Sitting in that darken room, however, it just hit me what a miracle it was that my Grandfather and Hannah's Great-Grandfather fought in the Battle of Normandy, and that he survived, and came home to have my Mom in 1946. I had a glimpse of what would have happened if WWII hadn't turned out the inevitable way it had in the pages of my history textbooks.

I went home and wrote a meaningful letter of thanks to my maternal Grandfather.

On our second trip to the Holocaust Museum, Hannah was four and newly in her CCD class. As we pass through the museum on our way get a much needed lunch break, Hannah said "I know why the Nazis were bad soldiers Mom."

"Huh? I said as I pushed a stroller with a newborn and pulled 2 lagging walkers behind me.

"The Nazis listened to the clever snake, Mom. They listened to the clever snake!"

The clever snake was Hannah's name for the clever serpent which tempted Eve in the Garden of Eden. She's learned this on day one of her CCD class.

I thought her statement ranked as one of the most profound insights into history.

"Why did the Holocaust happen?" Such an angst ridden question that resounds through history. "Because the soldiers listened to the clever snake."

My latest visit to the Holocaust Museum occurred on October 31, 2008, All Hallow's Eve and a few days before the Presidential Election. We stopped in downtown D.C. to stock up on free science labs from the Smokey the Bear exhibit at the National Forestry Office. This fun, interactive exhibit is next door to the Holocaust Museum.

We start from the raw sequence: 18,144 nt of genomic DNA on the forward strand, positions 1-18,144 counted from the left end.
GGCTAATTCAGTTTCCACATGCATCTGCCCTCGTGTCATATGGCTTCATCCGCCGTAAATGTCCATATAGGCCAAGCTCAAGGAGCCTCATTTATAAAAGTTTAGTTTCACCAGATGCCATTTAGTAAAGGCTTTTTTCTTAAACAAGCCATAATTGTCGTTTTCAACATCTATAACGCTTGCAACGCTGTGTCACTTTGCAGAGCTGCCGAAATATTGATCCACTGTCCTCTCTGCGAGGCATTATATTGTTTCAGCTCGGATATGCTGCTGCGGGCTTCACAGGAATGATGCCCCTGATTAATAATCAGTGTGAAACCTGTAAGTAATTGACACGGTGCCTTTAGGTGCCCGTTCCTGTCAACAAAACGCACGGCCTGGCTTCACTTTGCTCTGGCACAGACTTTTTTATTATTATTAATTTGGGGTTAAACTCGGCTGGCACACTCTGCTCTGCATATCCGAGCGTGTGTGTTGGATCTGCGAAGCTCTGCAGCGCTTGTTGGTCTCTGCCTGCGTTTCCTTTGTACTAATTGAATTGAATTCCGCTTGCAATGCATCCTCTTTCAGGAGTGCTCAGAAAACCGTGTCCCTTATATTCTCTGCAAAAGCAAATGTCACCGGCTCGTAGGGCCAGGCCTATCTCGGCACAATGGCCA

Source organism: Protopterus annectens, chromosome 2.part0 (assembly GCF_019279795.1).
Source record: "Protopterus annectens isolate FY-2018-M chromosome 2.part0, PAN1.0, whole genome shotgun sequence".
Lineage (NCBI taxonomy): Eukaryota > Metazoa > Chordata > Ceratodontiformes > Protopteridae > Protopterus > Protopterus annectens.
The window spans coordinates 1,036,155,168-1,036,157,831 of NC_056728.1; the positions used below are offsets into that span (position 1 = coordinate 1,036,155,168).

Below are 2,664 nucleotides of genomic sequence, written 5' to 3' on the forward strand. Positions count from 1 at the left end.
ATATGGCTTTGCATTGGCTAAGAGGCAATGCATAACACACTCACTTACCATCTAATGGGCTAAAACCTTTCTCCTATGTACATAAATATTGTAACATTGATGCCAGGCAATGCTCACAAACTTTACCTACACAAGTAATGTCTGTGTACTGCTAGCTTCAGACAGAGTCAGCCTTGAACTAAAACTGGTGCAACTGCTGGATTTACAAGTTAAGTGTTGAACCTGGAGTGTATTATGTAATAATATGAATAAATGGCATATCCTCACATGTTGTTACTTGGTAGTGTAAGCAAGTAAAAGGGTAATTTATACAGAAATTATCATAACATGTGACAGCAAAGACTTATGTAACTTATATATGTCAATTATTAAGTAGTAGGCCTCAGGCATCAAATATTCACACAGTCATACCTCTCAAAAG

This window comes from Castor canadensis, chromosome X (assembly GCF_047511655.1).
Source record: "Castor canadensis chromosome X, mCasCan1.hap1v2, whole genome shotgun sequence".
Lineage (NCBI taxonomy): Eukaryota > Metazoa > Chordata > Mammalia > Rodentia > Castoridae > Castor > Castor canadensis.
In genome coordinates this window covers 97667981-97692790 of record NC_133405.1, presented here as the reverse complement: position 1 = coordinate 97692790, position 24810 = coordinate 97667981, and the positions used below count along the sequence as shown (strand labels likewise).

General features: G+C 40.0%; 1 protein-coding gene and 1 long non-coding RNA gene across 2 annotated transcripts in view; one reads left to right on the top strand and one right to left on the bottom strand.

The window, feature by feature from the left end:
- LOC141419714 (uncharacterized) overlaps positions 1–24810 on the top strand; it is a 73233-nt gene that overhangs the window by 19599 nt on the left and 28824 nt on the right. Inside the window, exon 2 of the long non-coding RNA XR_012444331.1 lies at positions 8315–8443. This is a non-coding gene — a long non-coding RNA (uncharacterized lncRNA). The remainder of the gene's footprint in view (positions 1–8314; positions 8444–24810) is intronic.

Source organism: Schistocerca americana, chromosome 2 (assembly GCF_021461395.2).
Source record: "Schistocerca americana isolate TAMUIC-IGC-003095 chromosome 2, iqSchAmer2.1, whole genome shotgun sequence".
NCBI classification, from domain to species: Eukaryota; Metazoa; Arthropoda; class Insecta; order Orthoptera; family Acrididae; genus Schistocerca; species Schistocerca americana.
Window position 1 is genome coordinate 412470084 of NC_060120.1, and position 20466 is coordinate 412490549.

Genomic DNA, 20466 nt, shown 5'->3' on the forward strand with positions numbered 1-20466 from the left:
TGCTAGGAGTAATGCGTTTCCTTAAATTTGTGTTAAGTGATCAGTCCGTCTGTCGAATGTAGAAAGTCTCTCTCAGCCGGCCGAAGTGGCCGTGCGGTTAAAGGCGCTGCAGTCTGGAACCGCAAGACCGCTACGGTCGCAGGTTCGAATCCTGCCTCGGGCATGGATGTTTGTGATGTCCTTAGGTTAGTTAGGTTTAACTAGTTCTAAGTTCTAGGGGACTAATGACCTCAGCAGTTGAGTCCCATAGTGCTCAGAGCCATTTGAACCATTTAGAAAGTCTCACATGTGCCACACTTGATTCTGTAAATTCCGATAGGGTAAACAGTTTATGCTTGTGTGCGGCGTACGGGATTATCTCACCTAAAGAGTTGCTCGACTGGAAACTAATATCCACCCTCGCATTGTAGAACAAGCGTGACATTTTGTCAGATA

Instead of the somber, sullen feeling from the museum's bleak exterior, in October I entered the building with an uplifted heart. I'd just started the Carmelite formation. I just learned about Edith Stein, a Jewish convert to Catholicism who was pulled out of her Carmelite convent by the Nazis and sent to die.

"We were here!" I kept thinking. Even in this dark, awful time, there were Catholic martyrs for the faith.

At the Daniel exhibit, my feeling of peace grew. "This must have looked like our dear Pope Benedict's house" I thought, looking around at the early 1930's boyhood German home exhibit. I kept trying to dismiss this happy feeling and instead focus on the exhibits mention of Krystalnaucht, and growing Jewish tension. Yet I felt the comfortable hands of our Pope and his dear friend Pope John Paul. These two Catholic men experienced this event. They were heartbroken about the treatment and loss of their Jewish friends. This terrible event didn't occur "outside of human history", it didn't prove that "God was dead." Instead, these external tragedy shaped the deep inner faith of two of my favorite Catholic leaders in history.